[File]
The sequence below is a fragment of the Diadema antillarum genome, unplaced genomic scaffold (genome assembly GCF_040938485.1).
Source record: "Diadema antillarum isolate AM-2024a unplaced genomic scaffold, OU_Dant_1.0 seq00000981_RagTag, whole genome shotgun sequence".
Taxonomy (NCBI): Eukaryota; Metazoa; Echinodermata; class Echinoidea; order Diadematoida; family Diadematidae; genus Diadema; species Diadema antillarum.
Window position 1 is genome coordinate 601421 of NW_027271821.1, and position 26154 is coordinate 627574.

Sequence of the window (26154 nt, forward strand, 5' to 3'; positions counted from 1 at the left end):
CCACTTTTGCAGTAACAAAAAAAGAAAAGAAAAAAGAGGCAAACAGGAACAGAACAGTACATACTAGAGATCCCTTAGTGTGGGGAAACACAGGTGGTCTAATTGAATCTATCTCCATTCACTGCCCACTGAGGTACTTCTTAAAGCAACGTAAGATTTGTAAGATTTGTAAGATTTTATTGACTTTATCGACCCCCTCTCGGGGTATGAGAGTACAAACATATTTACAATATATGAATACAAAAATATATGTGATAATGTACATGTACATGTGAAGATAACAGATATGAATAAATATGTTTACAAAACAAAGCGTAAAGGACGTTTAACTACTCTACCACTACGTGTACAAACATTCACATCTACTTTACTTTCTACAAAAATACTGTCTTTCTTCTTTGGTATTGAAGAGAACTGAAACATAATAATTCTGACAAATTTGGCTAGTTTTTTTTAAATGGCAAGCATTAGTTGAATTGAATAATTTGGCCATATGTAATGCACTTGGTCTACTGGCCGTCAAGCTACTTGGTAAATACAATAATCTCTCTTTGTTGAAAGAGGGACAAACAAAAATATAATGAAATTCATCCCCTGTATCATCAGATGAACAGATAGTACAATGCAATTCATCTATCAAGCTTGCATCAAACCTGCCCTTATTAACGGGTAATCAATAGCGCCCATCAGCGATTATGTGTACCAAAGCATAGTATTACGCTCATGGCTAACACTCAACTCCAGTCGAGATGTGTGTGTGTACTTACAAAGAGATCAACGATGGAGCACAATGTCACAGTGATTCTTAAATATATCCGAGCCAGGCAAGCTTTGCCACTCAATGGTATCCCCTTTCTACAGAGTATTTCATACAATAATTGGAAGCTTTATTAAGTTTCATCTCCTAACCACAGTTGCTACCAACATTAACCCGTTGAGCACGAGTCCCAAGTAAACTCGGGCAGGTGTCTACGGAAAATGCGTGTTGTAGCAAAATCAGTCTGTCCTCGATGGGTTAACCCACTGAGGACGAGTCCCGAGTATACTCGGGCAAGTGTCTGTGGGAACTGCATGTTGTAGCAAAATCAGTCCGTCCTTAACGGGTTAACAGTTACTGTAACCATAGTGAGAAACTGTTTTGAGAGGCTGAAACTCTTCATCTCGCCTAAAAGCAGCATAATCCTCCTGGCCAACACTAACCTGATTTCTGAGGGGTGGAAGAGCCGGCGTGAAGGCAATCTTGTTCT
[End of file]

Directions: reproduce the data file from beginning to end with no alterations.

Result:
The sequence below is a fragment of the Diadema antillarum genome, unplaced genomic scaffold (genome assembly GCF_040938485.1).
Source record: "Diadema antillarum isolate AM-2024a unplaced genomic scaffold, OU_Dant_1.0 seq00000981_RagTag, whole genome shotgun sequence".
Taxonomy (NCBI): Eukaryota; Metazoa; Echinodermata; class Echinoidea; order Diadematoida; family Diadematidae; genus Diadema; species Diadema antillarum.
Window position 1 is genome coordinate 601421 of NW_027271821.1, and position 26154 is coordinate 627574.

Sequence of the window (26154 nt, forward strand, 5' to 3'; positions counted from 1 at the left end):
CCACTTTTGCAGTAACAAAAAAAGAAAAGAAAAAAGAGGCAAACAGGAACAGAACAGTACATACTAGAGATCCCTTAGTGTGGGGAAACACAGGTGGTCTAATTGAATCTATCTCCATTCACTGCCCACTGAGGTACTTCTTAAAGCAACGTAAGATTTGTAAGATTTGTAAGATTTTATTGACTTTATCGACCCCCTCTCGGGGTATGAGAGTACAAACATATTTACAATATATGAATACAAAAATATATGTGATAATGTACATGTACATGTGAAGATAACAGATATGAATAAATATGTTTACAAAACAAAGCGTAAAGGACGTTTAACTACTCTACCACTACGTGTACAAACATTCACATCTACTTTACTTTCTACAAAAATACTGTCTTTCTTCTTTGGTATTGAAGAGAACTGAAACATAATAATTCTGACAAATTTGGCTAGTTTTTTTTAAATGGCAAGCATTAGTTGAATTGAATAATTTGGCCATATGTAATGCACTTGGTCTACTGGCCGTCAAGCTACTTGGTAAATACAATAATCTCTCTTTGTTGAAAGAGGGACAAACAAAAATATAATGAAATTCATCCCCTGTATCATCAGATGAACAGATAGTACAATGCAATTCATCTATCAAGCTTGCATCAAACCTGCCCTTATTAACGGGTAATCAATAGCGCCCATCAGCGATTATGTGTACCAAAGCATAGTATTACGCTCATGGCTAACACTCAACTCCAGTCGAGATGTGTGTGTGTACTTACAAAGAGATCAACGATGGAGCACAATGTCACAGTGATTCTTAAATATATCCGAGCCAGGCAAGCTTTGCCACTCAATGGTATCCCCTTTCTACAGAGTATTTCATACAATAATTGGAAGCTTTATTAAGTTTCATCTCCTAACCACAGTTGCTACCAACATTAACCCGTTGAGCACGAGTCCCAAGTAAACTCGGGCAGGTGTCTACGGAAAATGCGTGTTGTAGCAAAATCAGTCTGTCCTCGATGGGTTAACCCACTGAGGACGAGTCCCGAGTATACTCGGGCAAGTGTCTGTGGGAACTGCATGTTGTAGCAAAATCAGTCCGTCCTTAACGGGTTAACAGTTACTGTAACCATAGTGAGAAACTGTTTTGAGAGGCTGAAACTCTTCATCTCGCCTAAAAGCAGCATAATCCTCCTGGCCAACACTAACCTGATTTCTGAGGGGTGGAAGAGCCGGCGTGAAGGCAATCTTGTTCT